Medical mobility and intersectionality across the United States-Mexico border

Keywords: intersectionality, racialization processes, medical mobility, citizenship


The objective of this article is to analyze how intersectional processes shape differing degrees of medical mobility (defined as facility of movement across national borders for the purposes of obtaining health care services or pharmaceuticals) across the U.S.-Mexico border for Spanish-speaking Hispanics and English-speaking Whites. Furthermore, this document explores how intersectional factors such as race, language, socioeconomic status, and citizenship shape medical mobility patterns. The research used ethnographic methods (in-depth interviews and participant observation) over a period of sixteen months (from May 2017 until September 2018) in Hidalgo County in the Rio Grande Valley of Texas. The results of the research are an ethnographic understanding of the limits of citizenship for both documented and undocumented health care seekers in the border region, and the circumstances under which different border residents turn to bioconsumerism. The article’s conclusion makes a unique contribution to the literature by offering critical perspectives on relative privilege.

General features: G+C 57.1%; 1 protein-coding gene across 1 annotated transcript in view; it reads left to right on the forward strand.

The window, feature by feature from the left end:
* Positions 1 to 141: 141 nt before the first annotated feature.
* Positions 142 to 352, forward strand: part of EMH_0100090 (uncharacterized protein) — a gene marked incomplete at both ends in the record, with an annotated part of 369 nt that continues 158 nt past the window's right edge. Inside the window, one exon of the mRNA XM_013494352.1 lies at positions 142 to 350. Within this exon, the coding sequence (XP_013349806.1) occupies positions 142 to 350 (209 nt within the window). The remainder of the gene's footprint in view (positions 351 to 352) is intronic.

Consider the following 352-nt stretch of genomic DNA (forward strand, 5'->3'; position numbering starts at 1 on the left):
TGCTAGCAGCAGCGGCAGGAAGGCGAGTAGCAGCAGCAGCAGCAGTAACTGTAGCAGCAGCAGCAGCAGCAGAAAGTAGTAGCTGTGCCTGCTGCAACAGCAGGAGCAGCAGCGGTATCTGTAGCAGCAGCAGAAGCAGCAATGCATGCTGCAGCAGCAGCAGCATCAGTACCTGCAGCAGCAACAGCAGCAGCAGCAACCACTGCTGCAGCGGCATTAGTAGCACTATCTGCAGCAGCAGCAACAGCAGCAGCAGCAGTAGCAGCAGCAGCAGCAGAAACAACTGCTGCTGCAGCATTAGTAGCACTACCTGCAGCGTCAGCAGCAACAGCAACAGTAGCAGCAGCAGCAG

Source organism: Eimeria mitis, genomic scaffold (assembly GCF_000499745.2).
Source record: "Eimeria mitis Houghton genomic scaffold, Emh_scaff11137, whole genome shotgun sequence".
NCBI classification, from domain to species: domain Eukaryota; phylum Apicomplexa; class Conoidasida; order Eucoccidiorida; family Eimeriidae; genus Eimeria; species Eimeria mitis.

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Rosalynn Vega
Medical anthropologist of binational U.S. and Mexican citizenship. She obtained her PhD in the Joint University of California, Berkeley-University of California, San Francisco (UCSF) Medical Anthropology Program and completed a Master’s in Public Health with a concentration in Epidemiology at the UC-Berkeley School of Public Health. She is Assistant Professor of Medical Anthropology at the University of Texas Rio Grande Valley. Her research interests include: intersectionality, critical race theory, political economy, citizenship, and transnationalism in the U.S.-Mexico borderlands. Recent publications: Vega, R. (2017). Racial I(nter)dentification: The Racialization of Maternal Health through Oportunidades in Government Clinics. Salud Colectiva, 13(3), 489-505.